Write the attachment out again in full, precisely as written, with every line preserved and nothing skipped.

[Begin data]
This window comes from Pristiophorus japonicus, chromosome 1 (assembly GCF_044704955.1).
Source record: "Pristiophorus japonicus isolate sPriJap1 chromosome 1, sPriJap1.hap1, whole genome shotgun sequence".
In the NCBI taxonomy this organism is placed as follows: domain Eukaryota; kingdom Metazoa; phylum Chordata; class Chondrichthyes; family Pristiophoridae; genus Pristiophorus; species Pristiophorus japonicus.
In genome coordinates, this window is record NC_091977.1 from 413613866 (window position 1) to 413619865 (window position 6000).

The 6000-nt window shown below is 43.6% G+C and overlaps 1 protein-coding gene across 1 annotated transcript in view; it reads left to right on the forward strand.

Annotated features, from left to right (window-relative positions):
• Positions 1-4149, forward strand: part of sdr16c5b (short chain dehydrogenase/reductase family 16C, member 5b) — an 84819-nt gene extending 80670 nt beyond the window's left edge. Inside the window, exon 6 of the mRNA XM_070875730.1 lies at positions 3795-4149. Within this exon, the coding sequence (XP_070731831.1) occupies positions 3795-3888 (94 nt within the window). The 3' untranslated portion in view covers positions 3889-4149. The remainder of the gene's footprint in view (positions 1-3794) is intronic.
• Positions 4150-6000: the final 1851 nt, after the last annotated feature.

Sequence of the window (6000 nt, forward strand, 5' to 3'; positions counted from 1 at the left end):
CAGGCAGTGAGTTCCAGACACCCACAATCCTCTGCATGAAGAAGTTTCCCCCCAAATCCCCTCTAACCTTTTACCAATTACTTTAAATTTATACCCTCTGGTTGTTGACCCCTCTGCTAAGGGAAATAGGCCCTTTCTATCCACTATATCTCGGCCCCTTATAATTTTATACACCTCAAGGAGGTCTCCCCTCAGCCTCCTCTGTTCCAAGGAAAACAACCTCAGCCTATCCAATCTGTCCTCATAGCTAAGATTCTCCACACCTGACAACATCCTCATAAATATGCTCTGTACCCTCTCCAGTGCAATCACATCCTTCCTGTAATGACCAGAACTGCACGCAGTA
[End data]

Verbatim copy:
This window comes from Pristiophorus japonicus, chromosome 1 (assembly GCF_044704955.1).
Source record: "Pristiophorus japonicus isolate sPriJap1 chromosome 1, sPriJap1.hap1, whole genome shotgun sequence".
In the NCBI taxonomy this organism is placed as follows: domain Eukaryota; kingdom Metazoa; phylum Chordata; class Chondrichthyes; family Pristiophoridae; genus Pristiophorus; species Pristiophorus japonicus.
In genome coordinates, this window is record NC_091977.1 from 413613866 (window position 1) to 413619865 (window position 6000).

The 6000-nt window shown below is 43.6% G+C and overlaps 1 protein-coding gene across 1 annotated transcript in view; it reads left to right on the forward strand.

Annotated features, from left to right (window-relative positions):
• Positions 1-4149, forward strand: part of sdr16c5b (short chain dehydrogenase/reductase family 16C, member 5b) — an 84819-nt gene extending 80670 nt beyond the window's left edge. Inside the window, exon 6 of the mRNA XM_070875730.1 lies at positions 3795-4149. Within this exon, the coding sequence (XP_070731831.1) occupies positions 3795-3888 (94 nt within the window). The 3' untranslated portion in view covers positions 3889-4149. The remainder of the gene's footprint in view (positions 1-3794) is intronic.
• Positions 4150-6000: the final 1851 nt, after the last annotated feature.

Sequence of the window (6000 nt, forward strand, 5' to 3'; positions counted from 1 at the left end):
CAGGCAGTGAGTTCCAGACACCCACAATCCTCTGCATGAAGAAGTTTCCCCCCAAATCCCCTCTAACCTTTTACCAATTACTTTAAATTTATACCCTCTGGTTGTTGACCCCTCTGCTAAGGGAAATAGGCCCTTTCTATCCACTATATCTCGGCCCCTTATAATTTTATACACCTCAAGGAGGTCTCCCCTCAGCCTCCTCTGTTCCAAGGAAAACAACCTCAGCCTATCCAATCTGTCCTCATAGCTAAGATTCTCCACACCTGACAACATCCTCATAAATATGCTCTGTACCCTCTCCAGTGCAATCACATCCTTCCTGTAATGACCAGAACTGCACGCAGTA